Do you have any references for low-temperature purely heat-polymeriseed oils ? I'm interested in collecting these.
--
Smert' spamionam

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Well, vitamin B12 is a cobalt compound (cobalamin). And what's worse, the most common supplemental form is a cyanide/cobalt compound, cyanocobalamin.
--Hua Kul
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Yup. It's very nutritious. Almost as rich in omega 3's as hempseed oil or salmon oil.
That said, I think you'd be hard pressed to get an edible auto-ignition. You might try fueling floating, oil-fueled candle at a dinner with said oil to make a point if you care to.
The company for which I work has done much research into these oils. We recommend salmon oil for nutritional purposes. We do not manufacture these oils, but only provide them to patients. There is on the horizon, vegetable oil made from genetically engineered plants that will have a more favorable omega-3 / omega-6 balance. These are probably a few years off, though. If you're not a strict vegetarian, fish oil is still your best bet. One decent brand is Tyler "Eskimo 3." Another that is usually good, but has had some reports of rancidness is Coromega. For vegetarians, hempseed and flax oil are decent (though not up to fish oil standards). Don't know about flax oil, but hemp seed oil tastes like crap. Too bad, since it is at present the best source of vegetarian omega 3 oil. One can get them encapsulated. Remember to put them in the fridge after opening to retard oxidation.

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Grin - one of the great things about usenet is you almost always find somebody who actually knows what he's talking about.

Great - I was expecting something like that but hadn't heard anything. I have been trying to find an oil that was high in mono-unsturated omega-3. Olive oil is great as far as it goes, but it's mostly Omega 6.
I'm not vegetarian and I eat lots of oily fish. Why swallow caps when I can have sardines for breakfast? I understand you can't cook with flax seed oil - its high degree of unsaturation causes it to degrade very quickly with heat. But I don't want to do caps - I'm looking for a salad dressing.

Does flax seed solidify at refrigerator temperatures the way olive oil does? Or does its unsaturation keep it running freely?
My sister bought me a device for keeping wine fresh - a hand-operated pump and a set of rubber stoppers through which you can pull a vacuum. It works well for wine; thought I'd try it for the oils too. Plus the refrigeration.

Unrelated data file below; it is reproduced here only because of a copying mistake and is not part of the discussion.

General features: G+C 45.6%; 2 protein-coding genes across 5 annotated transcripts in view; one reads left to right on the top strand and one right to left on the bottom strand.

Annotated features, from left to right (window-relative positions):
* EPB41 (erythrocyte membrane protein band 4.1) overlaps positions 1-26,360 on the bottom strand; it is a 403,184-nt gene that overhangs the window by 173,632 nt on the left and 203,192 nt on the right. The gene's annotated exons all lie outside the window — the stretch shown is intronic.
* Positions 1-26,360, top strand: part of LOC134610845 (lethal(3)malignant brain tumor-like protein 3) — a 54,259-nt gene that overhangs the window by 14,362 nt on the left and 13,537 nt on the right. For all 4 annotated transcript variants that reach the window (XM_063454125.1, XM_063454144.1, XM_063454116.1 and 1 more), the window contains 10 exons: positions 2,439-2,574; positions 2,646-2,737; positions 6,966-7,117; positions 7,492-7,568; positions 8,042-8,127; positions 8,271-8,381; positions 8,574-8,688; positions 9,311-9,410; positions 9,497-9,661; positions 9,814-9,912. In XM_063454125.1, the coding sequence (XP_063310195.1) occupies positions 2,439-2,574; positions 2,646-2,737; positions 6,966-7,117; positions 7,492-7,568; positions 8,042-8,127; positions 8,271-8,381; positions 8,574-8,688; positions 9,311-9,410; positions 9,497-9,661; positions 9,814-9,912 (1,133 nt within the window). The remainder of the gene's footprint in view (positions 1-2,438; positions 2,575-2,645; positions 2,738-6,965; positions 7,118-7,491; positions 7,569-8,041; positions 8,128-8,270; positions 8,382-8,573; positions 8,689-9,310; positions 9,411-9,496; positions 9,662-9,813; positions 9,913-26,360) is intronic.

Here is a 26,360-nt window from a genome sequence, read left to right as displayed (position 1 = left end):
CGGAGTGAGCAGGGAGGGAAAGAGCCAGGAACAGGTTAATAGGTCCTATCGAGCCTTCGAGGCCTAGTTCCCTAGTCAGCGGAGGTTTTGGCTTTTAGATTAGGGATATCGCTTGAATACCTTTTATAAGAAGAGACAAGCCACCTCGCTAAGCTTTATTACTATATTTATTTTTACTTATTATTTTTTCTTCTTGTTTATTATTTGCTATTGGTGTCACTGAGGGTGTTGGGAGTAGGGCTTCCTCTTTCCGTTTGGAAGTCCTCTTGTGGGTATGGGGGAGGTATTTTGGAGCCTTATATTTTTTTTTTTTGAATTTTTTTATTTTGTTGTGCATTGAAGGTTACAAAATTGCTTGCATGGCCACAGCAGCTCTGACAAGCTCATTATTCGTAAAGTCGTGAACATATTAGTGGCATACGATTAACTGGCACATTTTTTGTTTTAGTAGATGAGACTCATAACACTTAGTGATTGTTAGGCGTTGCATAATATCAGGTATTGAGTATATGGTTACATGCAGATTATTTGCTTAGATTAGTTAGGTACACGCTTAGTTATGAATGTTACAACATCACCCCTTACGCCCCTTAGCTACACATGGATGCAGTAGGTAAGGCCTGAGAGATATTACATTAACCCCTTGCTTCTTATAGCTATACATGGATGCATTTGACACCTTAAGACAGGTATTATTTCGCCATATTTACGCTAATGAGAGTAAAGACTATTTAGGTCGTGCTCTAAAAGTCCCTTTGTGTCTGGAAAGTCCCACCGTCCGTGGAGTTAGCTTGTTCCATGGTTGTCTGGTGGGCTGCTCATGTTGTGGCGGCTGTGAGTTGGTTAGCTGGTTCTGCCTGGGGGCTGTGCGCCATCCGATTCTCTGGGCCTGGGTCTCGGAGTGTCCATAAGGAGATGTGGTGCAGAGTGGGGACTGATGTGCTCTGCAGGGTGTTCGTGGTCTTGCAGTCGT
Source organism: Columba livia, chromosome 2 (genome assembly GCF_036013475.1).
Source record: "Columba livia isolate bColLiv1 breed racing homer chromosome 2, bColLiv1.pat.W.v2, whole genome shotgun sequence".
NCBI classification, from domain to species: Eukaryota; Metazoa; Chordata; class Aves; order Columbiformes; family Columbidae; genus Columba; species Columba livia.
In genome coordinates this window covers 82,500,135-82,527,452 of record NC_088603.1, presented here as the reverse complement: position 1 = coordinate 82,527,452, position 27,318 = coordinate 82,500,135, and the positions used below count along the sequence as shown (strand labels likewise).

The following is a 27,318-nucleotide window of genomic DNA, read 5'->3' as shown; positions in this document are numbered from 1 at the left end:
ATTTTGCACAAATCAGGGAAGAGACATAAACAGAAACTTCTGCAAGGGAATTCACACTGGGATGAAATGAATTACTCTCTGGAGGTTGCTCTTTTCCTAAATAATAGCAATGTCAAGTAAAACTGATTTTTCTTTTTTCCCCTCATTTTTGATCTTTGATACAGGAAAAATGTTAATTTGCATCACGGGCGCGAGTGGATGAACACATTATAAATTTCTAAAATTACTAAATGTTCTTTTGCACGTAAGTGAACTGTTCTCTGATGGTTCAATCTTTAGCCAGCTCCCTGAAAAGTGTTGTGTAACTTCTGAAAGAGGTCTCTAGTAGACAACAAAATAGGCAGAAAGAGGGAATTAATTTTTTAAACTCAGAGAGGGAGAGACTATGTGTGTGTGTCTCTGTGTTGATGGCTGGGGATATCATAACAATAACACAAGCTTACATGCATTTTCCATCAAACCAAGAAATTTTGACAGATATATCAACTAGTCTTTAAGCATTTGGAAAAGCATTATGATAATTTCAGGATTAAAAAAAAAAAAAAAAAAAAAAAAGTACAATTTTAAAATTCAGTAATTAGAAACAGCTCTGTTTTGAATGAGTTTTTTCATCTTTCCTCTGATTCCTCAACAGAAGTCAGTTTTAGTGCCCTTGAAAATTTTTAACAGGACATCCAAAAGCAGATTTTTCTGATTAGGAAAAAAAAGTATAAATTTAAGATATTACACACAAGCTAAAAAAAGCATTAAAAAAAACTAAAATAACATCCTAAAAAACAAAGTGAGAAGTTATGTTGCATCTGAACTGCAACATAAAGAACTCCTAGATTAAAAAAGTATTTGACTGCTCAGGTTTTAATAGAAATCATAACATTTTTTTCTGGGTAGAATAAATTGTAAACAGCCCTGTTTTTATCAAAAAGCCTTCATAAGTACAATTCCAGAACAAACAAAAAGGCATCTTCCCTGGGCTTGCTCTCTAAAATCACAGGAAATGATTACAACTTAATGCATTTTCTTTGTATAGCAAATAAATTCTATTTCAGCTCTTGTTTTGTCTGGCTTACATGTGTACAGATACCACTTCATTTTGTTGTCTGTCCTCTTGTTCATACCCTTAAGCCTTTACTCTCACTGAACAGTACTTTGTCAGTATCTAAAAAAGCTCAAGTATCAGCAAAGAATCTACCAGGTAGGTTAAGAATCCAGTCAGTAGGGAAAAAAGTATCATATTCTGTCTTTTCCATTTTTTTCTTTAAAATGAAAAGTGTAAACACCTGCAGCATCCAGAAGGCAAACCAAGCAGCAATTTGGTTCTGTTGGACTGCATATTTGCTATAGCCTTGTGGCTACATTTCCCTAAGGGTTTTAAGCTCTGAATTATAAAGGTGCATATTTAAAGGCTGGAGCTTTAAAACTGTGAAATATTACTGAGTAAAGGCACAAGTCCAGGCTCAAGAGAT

David Throop Followups set to sci.health.nutrition, where this seems to be heading.
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wrote:

Don't know about Flax oil, but we keep our Flax seeds in the fridge. Grind them up in the coffee grinder as needed, otherwise they do degrade rather quickly. Mostly they get used to make Bran/Flax muffins. These are actually very tasty and we make ours with Almond Flour and Sugar Twin, so they're low carb. The ground seeds also make an "edible" porridge substitute, which is very healthy. Also they make a good coating for oven fried chicken (if you can stand the smell), but the heat destroys the Omega 3 I believe.

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Sardines are usually packed in an acidic base inside a tin can. Leaching occurs. Also, fish oil will house less pollutants (and less beneficial components, true) than eating fish itself.
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W Klofkorn wrote:

I have heard (from obviously biased sources) that most fish oils still contain traces of mercury, etc. from the fish and that only super-refined, and expensive, brands are safe. Is this true or just someone trying to make an extra buck?
--RC (Who takes large doses every day for cholesterol control)
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Hard to make a call on this. Personally I use one oif the highly refined brands -- Eskimo 3. There is a rumor about that my company may be switching to another brand, but I don't think purity is the deciding factor. I doubt that for a man of middle age or later that heavy metal contamination would be much of an issue -- not nearly as much as risk of coronary disease from dyslipidemia. This would be an interesting project for someone with a heavy duty chromatogrphy set up and a big government grant: assay various oils being sold for purity, conformance to contents as stated on label, etc. Since these are natural products, by-products of commercial fisheries and so forth, there might well be great variation among different batches depending on ultimate source, season of year, processing, and so forth. Me, I take my chances on the metals on the bet that I might stave off that coronary a while longer.

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On 6 Oct 2004 20:15:07 -0500, snipped-for-privacy@cs.utexas.edu (David R. Throop) wrote:

heh. have you ever SEEN linseed oil autocombust?
thick clouds of greasy smelly black smoke....
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snipped-for-privacy@thanks.com wrote in message (David R. Throop)

AMEN to that, you are talking about a grease fire. Horrible smell and a lot of smoke. You would clear the room and no one would have any desire to eat anywhere near that area.
You would be better off to make a decorative folded paper border or centerpiece for you salad. AND if that paper happened to be flash paper and there happened to be a igniter under the bowl that would certainly get peoples attention, without killing the flavor. CHECK OUT ALL SAFETY CONCERNS PRIOR TO ATTEMPTING ANYTHING, IN FACT IF YOU ARE SANE YOU WILL PROABLE JUST FORGET THE ENTIRE IDEA. And if your not all that terrible sane, good luck.
Ghostwriter
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On 6 Oct 2004 20:15:07 -0500, snipped-for-privacy@cs.utexas.edu (David R. Throop) wrote:

ROFL!!! Thanks, you made my night!